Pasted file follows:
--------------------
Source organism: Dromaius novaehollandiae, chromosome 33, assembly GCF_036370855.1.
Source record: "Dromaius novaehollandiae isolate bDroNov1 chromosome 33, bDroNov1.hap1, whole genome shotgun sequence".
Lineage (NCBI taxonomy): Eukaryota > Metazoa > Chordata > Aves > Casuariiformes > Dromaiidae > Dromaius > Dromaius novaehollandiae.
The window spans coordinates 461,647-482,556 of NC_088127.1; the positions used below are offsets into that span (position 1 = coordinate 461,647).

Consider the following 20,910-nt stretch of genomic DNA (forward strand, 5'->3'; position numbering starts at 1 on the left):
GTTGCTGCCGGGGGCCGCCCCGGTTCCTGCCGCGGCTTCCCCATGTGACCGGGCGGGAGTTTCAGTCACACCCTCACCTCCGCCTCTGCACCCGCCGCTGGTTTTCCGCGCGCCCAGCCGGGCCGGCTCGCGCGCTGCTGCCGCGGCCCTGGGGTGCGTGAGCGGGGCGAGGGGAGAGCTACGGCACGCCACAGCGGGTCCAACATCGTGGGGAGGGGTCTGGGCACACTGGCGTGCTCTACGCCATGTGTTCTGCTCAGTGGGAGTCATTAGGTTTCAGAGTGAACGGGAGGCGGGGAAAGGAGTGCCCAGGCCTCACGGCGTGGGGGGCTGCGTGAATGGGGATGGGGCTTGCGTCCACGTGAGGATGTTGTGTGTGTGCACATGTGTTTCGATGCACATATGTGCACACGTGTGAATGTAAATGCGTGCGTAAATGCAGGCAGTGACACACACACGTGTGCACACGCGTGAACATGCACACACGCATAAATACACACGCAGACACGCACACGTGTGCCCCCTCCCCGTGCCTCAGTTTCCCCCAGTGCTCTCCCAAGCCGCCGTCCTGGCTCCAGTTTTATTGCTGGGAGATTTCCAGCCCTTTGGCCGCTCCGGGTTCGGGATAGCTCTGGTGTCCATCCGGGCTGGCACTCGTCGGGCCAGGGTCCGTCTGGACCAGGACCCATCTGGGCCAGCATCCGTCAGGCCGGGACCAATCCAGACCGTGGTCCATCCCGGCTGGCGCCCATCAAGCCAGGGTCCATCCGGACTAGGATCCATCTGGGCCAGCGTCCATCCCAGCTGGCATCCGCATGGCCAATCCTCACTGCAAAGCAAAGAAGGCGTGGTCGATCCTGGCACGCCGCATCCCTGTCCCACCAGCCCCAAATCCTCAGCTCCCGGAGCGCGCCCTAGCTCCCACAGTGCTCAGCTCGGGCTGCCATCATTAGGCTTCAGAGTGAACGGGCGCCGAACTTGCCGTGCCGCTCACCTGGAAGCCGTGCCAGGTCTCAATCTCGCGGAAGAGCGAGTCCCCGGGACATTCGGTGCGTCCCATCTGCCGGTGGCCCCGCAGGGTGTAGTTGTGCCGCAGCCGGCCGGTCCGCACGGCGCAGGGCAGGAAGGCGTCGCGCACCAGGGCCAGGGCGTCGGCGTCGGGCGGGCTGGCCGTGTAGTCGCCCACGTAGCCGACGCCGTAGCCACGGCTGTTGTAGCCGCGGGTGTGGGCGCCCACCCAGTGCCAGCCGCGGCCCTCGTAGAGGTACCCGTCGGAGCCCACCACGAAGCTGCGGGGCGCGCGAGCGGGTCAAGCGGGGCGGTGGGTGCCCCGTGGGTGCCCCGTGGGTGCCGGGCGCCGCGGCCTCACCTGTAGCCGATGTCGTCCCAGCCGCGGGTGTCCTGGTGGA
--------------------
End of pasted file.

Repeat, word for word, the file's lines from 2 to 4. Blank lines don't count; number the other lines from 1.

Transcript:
Source record: "Dromaius novaehollandiae isolate bDroNov1 chromosome 33, bDroNov1.hap1, whole genome shotgun sequence".
Lineage (NCBI taxonomy): Eukaryota > Metazoa > Chordata > Aves > Casuariiformes > Dromaiidae > Dromaius > Dromaius novaehollandiae.
The window spans coordinates 461,647-482,556 of NC_088127.1; the positions used below are offsets into that span (position 1 = coordinate 461,647).